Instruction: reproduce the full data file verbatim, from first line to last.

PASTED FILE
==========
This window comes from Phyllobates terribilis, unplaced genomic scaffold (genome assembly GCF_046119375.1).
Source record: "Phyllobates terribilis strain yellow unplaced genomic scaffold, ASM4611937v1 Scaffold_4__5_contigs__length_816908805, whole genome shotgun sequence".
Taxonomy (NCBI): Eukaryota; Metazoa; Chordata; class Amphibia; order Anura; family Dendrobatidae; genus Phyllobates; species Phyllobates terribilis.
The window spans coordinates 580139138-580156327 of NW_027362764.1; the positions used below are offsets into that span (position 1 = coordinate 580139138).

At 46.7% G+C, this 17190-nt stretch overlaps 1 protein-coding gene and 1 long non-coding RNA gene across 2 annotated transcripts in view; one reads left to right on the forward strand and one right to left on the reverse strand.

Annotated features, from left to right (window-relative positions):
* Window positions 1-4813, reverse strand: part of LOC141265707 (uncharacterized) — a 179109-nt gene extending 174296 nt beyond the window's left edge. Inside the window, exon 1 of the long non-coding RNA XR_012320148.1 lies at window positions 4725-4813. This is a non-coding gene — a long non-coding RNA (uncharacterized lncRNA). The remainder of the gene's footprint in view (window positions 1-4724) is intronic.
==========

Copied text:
This window comes from Phyllobates terribilis, unplaced genomic scaffold (genome assembly GCF_046119375.1).
Source record: "Phyllobates terribilis strain yellow unplaced genomic scaffold, ASM4611937v1 Scaffold_4__5_contigs__length_816908805, whole genome shotgun sequence".
Taxonomy (NCBI): Eukaryota; Metazoa; Chordata; class Amphibia; order Anura; family Dendrobatidae; genus Phyllobates; species Phyllobates terribilis.
The window spans coordinates 580139138-580156327 of NW_027362764.1; the positions used below are offsets into that span (position 1 = coordinate 580139138).

At 46.7% G+C, this 17190-nt stretch overlaps 1 protein-coding gene and 1 long non-coding RNA gene across 2 annotated transcripts in view; one reads left to right on the forward strand and one right to left on the reverse strand.

Annotated features, from left to right (window-relative positions):
* Window positions 1-4813, reverse strand: part of LOC141265707 (uncharacterized) — a 179109-nt gene extending 174296 nt beyond the window's left edge. Inside the window, exon 1 of the long non-coding RNA XR_012320148.1 lies at window positions 4725-4813. This is a non-coding gene — a long non-coding RNA (uncharacterized lncRNA). The remainder of the gene's footprint in view (window positions 1-4724) is intronic.